The current paper version of the GED test will expire at the end of this year.
In January 2014, a new computer-based General Educational Development test series will be introduced in the United States and Canada for people seeking a high school equivalency credential. There's a national campaign to encourage new adult learners to register by the Oct. 18 deadline to take any necessary GED tests before the 2013 closeout date.
In Berkshire County, Adult Basic Education (ABE) program administrators say they are trying to get the word out before the changeover occurs. Though there are preparation courses offered throughout the region, Berkshire Community College in Pittsfield is the only registered testing center, meaning seats could fill up quickly.
"Support is available. We can help adult learners get prepared to take the parts of the GED test they still need to pass," said Thelma Marguiles, coordinator of the Northern Berkshire ABE program based at the Massachusetts College of Liberal Arts.
Berkshire County ABE programs typically have open and ongoing enrollment and courses are subsidized so there is no cost to students.
The only expense to students is the testing center and exams fees, which will double with the new GED system. In Massachusetts, the total current cost to take a GED exam is $65. The new fee for the computer-based exam will be $120.
It is still debatable what other costs may be associated with the changes. Local ABE administrators say there will likely be a need to upgrade curriculum, materials, technology systems and training for instructors and test administrators.
Though still in development, the new exams are also expected to be more rigorous and will require those taking them to have solid computer skills.
The current GED test series, also known as the "2002 Series GED," is taken in multiple parts, and it is not uncommon for students to pass some portions but have to re-test in others before successfully completing the series.
According to the GED Testing Service, in 2011 more than 723,000 adults in total took at least one of the five GED content area tests -- also known as subtests -- measuring skills in writing, reading, social studies, science, and mathematics.
Approximately 631,000 people completed the GED test, while only 454,000 of these, about 72 percent, met the passing standard by earning scores equal to or higher than those earned by the top 60 percent of graduating high school seniors.
The GED exams were always meant to be aligned with high school curriculum so that a GED credential would be an equal degree. Currently the majority of the U.S. curriculum is aligned with what are known as the Common Core standards.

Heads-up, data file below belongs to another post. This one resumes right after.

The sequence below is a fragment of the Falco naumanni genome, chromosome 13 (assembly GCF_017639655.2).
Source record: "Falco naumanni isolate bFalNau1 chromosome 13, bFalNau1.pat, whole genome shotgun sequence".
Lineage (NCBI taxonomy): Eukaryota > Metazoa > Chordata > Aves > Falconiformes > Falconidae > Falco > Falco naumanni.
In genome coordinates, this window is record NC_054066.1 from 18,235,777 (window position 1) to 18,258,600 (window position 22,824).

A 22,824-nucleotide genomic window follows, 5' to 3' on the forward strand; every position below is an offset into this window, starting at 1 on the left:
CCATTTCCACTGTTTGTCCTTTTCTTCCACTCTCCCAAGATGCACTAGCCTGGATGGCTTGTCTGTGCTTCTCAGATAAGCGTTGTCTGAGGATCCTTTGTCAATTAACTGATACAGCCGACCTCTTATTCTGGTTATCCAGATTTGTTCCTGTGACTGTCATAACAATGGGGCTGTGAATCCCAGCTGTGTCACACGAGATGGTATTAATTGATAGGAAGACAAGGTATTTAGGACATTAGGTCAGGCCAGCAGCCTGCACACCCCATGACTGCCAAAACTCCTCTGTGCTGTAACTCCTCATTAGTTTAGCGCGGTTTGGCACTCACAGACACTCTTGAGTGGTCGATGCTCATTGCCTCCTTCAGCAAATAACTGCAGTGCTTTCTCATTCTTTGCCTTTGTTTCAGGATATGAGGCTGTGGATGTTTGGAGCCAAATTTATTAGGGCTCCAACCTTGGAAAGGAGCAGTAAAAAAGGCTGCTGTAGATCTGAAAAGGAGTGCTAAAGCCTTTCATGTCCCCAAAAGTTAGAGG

"As the K-12 system changes the GED exams will change. Now the focus nationwide is being college and career ready," Marguiles said. But there are many people still out there who are not ready, she said.
The 2010 U.S. Census indicates that more than 39 million adults, about 18 percent, ages 16 and older in the U.S. lacked a high school credential and were not enrolled in any kind of secondary, postsecondary or other kind of educational program.
Kelly Jourdain has taken on a new role this year as academic coordinator of Berkshire Community College's Adult Learning Program located at the South County Center in Great Barrington. The program was re-started this fall, after a year without funding.
Jourdain said the program currently has 17 registered GED students, more than double the center's headcount from the previously funded year.
She and her staff are currently working to prepare themselves and students for the imminent changes while simultaneously trying to not discourage students from participating in the program.
"We're just trying to educate ourselves as much as we can because we want to prepare students as best we can," Jourdain said.
To reach Jenn Smith:
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What to know about the current GED testing system closeout
Friday, Oct. 18 is the deadline for new individuals wishing to register for GED testing, including those who need special accommodations.
Saturday, Dec. 14 is the last date for all GED testing and re-tests in Massachusetts under the current system.
The new testing system is expected to launch in January 2014.
How to get help:
Northern Berkshire Adult Basic Education Program: Offers courses in North Adams, Adams and Williamstown. To learn more, call (413) 662-5314 or (413) 662-5310; visit abeged.com or on Facebook.
Berkshire Community College Adult Learning Program at the South County Center: Offers evening courses in Great Barrington. To learn more, call (413) 236-5202. To reach the BCC GED testing center, contact GED Chief Examiner Liz Recko-Morrison at (413) 236-1656 or call (413) 236-1655.
Pittsfield Adult Learning Center: Offers day and evening courses in Pittsfield. To learn more, call (413) 499-9530 or (413) 499-9509.
Literacy Network (LitNet) of South Berkshire: Offers GED and ABE tutoring. To learn more, call (413) 243-0471 or visit litnetsb.org.
Keep updated on GED testing system changes and dates:
GED Testing in Massachusetts: www.doe.mass.edu/ged
GED Testing Service: www.gedtestingservice.com